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Saturday, March 09, 2013

Holmes: ’68 Sports Illustrated cover boy Pepper never made it with the Tigers

Pepper Pepper, Bo Bepper, Banana Fana, Fo Fepper, Fee Fi Mo Mepper…Pepper!

45 springs ago – in March of 1968 – Pepper was corralled along with four other hot prospects by SI to appear on the cover of the iconic magazine. The young Tiger farmhand posed with Cardinal pitcher Mike Torrez, White Sox pitcher Cisco Carlos, Dodger pitcher Alan Foster, and a young Cincinnati catcher identified as “John Bench”. Chances are you’ve heard of Bench and maybe Torrez, who had a long, successful career for several clubs, but the other three, including Detroit’s Pepper, are not household names. Yet they, like Michael Jordan and Muhammad Ali and other legendary athletes, did something none of us have ever done – appeared on the cover of Sports Illustrated. For the 24-year old Pepper it would be the pinnacle of his baseball career.

...That’s why Pepper found himself elbowing Bench on the cover of SI – his youth and powerful left-handed bat seemed too attractive for some to resist. But, as any fan of Detroit sports history knows, Mayo Smith did resist. Cash and Mathews went north and the Tigers romped to the pennant and won the World Series. Pepper, a cover boy 7 months earlier, watched from his parents home in upstate New York as the Tigers celebrated after winning Game 7 in St. Louis behind Mickey Lolich. And Bench? He was named Rookie of the Year in the National League. Pepper had spent the entire ’68 season at Toledo once again, hitting 16 homers and driving in 65 runs in 129 games. There were 20 players on that Mud Hen team who would go on to play in the majors, but Pepper was not one of them.

The following March late in spring training, with his path blocked by Cash, Pepper was traded to the Montreal Expos, an expansion team playing in their first season. But rather than report to the Expos, Pepper went back to Saratoga Springs to take over the turkey farm. His father had passed away and someone needed to run the family business. He spent the next few years doing what turkey farmers do, but it wasn’t his thing, and in 1971 he gave it up. By that time, at almost 28 years of age, Pepper was too old and to far removed from baseball to make a comeback.

 

Repoz Posted: March 09, 2013 at 10:33 AM | 15 comment(s) Login to Bookmark
  Tags: history, tigers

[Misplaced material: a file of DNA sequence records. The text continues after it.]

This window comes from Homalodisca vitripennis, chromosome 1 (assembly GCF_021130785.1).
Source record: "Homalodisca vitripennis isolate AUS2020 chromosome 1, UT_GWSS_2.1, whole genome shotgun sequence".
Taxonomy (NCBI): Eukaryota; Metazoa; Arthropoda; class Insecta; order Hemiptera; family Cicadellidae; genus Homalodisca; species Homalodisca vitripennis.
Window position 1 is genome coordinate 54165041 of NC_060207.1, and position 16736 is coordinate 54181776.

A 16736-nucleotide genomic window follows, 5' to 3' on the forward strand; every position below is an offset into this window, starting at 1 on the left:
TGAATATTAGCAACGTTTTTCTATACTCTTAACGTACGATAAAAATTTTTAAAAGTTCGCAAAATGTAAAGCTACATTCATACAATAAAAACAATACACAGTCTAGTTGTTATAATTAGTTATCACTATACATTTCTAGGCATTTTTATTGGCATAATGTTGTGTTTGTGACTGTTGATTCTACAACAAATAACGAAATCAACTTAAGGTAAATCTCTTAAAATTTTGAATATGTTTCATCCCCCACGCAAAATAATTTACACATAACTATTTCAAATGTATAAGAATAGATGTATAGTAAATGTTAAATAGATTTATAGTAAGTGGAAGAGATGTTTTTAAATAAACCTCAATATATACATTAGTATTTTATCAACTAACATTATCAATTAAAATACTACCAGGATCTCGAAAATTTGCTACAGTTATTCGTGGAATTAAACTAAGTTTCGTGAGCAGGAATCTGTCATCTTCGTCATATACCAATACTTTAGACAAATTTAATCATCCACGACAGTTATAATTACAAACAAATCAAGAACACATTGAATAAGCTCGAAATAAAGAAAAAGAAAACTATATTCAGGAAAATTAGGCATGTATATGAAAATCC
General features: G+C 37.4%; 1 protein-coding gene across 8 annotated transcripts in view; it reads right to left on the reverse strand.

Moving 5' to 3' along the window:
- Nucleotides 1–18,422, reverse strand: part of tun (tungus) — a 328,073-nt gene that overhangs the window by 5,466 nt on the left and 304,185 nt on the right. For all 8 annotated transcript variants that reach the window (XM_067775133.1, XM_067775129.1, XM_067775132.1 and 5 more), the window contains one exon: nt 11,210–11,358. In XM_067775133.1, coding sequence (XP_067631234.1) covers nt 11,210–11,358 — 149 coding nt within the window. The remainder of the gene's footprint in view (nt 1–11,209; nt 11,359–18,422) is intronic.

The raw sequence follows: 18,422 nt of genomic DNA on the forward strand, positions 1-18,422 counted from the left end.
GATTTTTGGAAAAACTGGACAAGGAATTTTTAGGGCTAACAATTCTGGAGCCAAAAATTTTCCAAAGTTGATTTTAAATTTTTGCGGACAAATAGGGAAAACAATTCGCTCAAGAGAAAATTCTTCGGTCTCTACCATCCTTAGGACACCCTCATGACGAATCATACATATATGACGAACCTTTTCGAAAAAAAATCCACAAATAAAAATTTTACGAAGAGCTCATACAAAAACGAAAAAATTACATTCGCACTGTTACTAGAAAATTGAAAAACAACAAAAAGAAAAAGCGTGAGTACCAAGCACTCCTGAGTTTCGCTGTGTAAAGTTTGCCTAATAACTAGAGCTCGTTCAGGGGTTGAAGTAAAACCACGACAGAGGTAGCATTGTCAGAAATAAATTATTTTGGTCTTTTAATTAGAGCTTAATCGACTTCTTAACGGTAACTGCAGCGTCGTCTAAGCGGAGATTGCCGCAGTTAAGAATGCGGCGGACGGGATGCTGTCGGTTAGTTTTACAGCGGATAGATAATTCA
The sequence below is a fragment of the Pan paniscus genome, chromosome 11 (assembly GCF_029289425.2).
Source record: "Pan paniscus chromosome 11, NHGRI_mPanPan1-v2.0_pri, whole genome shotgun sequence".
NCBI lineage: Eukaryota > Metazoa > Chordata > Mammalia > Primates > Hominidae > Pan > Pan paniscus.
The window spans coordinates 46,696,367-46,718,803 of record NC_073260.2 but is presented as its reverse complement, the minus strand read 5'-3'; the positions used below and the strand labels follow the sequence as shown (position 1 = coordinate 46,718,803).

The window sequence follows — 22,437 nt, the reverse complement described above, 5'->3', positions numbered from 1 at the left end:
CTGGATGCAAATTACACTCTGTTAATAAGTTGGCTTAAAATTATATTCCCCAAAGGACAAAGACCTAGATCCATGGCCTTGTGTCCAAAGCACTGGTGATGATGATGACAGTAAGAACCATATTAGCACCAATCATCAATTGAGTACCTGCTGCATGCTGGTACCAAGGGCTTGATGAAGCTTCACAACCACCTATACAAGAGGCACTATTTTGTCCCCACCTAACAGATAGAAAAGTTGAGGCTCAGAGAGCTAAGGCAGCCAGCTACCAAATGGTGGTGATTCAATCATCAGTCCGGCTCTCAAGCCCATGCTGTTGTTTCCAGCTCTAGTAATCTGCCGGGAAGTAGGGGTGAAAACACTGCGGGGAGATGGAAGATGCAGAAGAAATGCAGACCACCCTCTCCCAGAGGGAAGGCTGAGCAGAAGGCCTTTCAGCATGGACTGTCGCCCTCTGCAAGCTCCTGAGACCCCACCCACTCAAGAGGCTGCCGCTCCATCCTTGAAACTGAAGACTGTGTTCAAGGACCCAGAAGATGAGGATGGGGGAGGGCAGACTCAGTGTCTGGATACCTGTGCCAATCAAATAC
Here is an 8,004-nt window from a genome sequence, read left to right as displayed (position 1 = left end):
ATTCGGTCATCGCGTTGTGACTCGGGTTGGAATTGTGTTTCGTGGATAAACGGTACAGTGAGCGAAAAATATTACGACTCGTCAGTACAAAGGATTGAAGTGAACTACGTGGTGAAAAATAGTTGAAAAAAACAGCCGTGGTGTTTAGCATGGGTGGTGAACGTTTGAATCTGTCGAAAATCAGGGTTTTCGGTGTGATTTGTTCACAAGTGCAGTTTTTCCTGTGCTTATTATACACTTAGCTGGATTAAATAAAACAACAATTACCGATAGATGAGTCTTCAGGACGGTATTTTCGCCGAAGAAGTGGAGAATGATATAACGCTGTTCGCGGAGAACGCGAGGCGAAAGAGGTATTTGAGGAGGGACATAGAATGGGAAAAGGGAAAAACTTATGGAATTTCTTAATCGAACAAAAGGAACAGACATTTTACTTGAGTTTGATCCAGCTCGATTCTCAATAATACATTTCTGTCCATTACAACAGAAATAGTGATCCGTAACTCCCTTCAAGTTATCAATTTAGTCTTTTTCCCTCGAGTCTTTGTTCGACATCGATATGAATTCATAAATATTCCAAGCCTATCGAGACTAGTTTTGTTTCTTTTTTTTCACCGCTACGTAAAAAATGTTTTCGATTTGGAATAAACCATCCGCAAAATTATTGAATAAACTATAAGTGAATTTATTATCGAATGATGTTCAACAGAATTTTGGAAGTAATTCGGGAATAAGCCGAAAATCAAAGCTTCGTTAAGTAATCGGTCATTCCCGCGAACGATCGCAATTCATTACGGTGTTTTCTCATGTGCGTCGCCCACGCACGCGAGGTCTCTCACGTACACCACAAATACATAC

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   1. bfan Posted: March 09, 2013 at 10:46 AM (#4384894)
So Pepper is one up on Chipper Jones.
   2. Bruce Markusen Posted: March 09, 2013 at 11:15 AM (#4384908)
Don Pepper and Cisco Carlos. Got to love those names.
   3. Infinite Joost (Voxter) Posted: March 09, 2013 at 01:40 PM (#4384995)
Well, if you look at his stat line it's pretty clear that the reason he didn't excel in the bigs is that he wasn't that good. He hit 19 homers in AA at the age of 24, and that was pretty much the extent of his accomplishments to that point.
   4. Pasta-diving Jeter (jmac66) Posted: March 09, 2013 at 01:52 PM (#4385005)
Bench must be a jink--the guy on the right didn't make it either
   5. Der-K, the bloodied charmer Posted: March 09, 2013 at 02:36 PM (#4385022)
don is the father of dottie pepper, the lpga star.
agreed that pepper's minor league #s are not impressive.
here's an si article on he and carlos.
   6. SoSH U at work Posted: March 09, 2013 at 02:38 PM (#4385024)
Well, if you look at his stat line it's pretty clear that the reason he didn't excel in the bigs is that he wasn't that good. He hit 19 homers in AA at the age of 24, and that was pretty much the extent of his accomplishments to that point.


He hit 19 homers in AA at the age of 22.
   7. Walt Davis Posted: March 09, 2013 at 06:54 PM (#4385102)
Would he have gotten his break with the Expos? I don't know the order of acquisition but the 69 Expos got very good production out of their corners:

1B Bailey 111 OPS+
LF Mack Jones 142
RF Staub 166
1B/OF Fairly 142

Even Coco Laboy had a decent year at 3B. The Expos stunk everywhere else and fell to an 87 team OPS+.
   8. Der-K, the bloodied charmer Posted: March 09, 2013 at 07:04 PM (#4385115)
In '68, Pepper hit .248/.298/.396 with Toledo as a 24 year old. The year before, also in Toledo, he hit .277/.312/.411.